Felicite Rwemarika, a leading figure in Rwandan football, visited the Home of FIFA on 8 November just a day after winning a prestigious award from the International Olympic Committee. The inspirational figure, who has been central to creating an environment where young women can play football in the east African country, met with FIFA Secretary General Fatma Samoura sporting a trophy given to her at the IOC 2016 Women and Sport Awards.
“It’s a privilege for FIFA to have Felicite, as a strong woman leader, at the Home of FIFA to show us the trophy she got from the IOC. More importantly demonstrating that through strong commitment to football, you can make a big change in people’s lives,” said Samoura after the meeting. “She was so enthusiastic in sharing with us how much power she has been given in her country, and how she has been able to expand the representation of women in leadership roles in football and thinking about ways to do that even more. It was a good experience talking to her and thinking about ways FIFA can help her build.”
For her part, Rwemarika credits her time in this year’s FIFA’s Female Leadership Development Programme, the IOC award and meeting the likes of Samoura with helping to further her progress. “I never believed I would meet such big dignitaries,” she said. “That someone in that position would have time to talk about women’s football, it not only promotes women’s football, but it helps my confidence to know that the work we’re doing is valuable.”
The 2015-2016 FLDP, which was introduced by FIFA to help increase the number of female leaders and role models in football, involved 33 participants and more than a dozen mentors from across the globe. Rwemarika is a perfect example of the programme’s effectiveness. “We had the passion, we liked football, but it helped us to realise the professionalism we needed to have to become leaders. We learned strategies to reach other people and convince them to support women’s football, as well as how to communicate in order to get more people out to cheer for the women and support the game.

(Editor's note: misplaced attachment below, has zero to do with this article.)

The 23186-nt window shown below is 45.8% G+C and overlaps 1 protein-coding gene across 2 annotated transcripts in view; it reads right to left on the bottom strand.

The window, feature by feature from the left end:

“When people see you have gone through programmes like that, the people you work with give you more respect and listen to your plans, which was not there before.”
Recognised for hard work
Football has not until recently been accepted as a sporting option for girls and women in Rwanda. Rwemarika said she knew the sport could have a positive impact on the populace following on the bloody turmoil in the mid-1990s. “I looked around and saw that women in Rwanda were forbidden to play. It was believed to be a male sport, but I believed it was our right. It was just after the genocide and women were among the most hurt by that. So I wanted something to unite women, to bring focus. So I wanted to bring a change of mentality, to create some new possibilities.”
Although it has been slow going, Rwemarika has seen a lot of change since, which can be seen in the growth of the girl-focused Live Your Goals programme in Rwanda that started in 2015, but grew quickly this year. She said the IOC award is a validation of the work and encourages her to keep moving forward. “The award has been a great opportunity and is the highlight of my entire life. It’s on behalf of women who have been sacrificing their time to promote women in sports and on behalf of young girls who have taken time to play football after being told it is only a male’s game.
“It’s exciting because we meet a lot of constraints. You sometimes think you are not supposed to be doing these things, but the recognition helps me to know this is not the end, but the beginning. So we can work even harder.”
Taking a moment to look forward, she sees her role as working to leave a legacy in her home country. “My priority is to see many other women in leadership positions. The issue will not move fast without that. Ten voices are stronger than one. If we increase in number, we can continue to change the mentality.”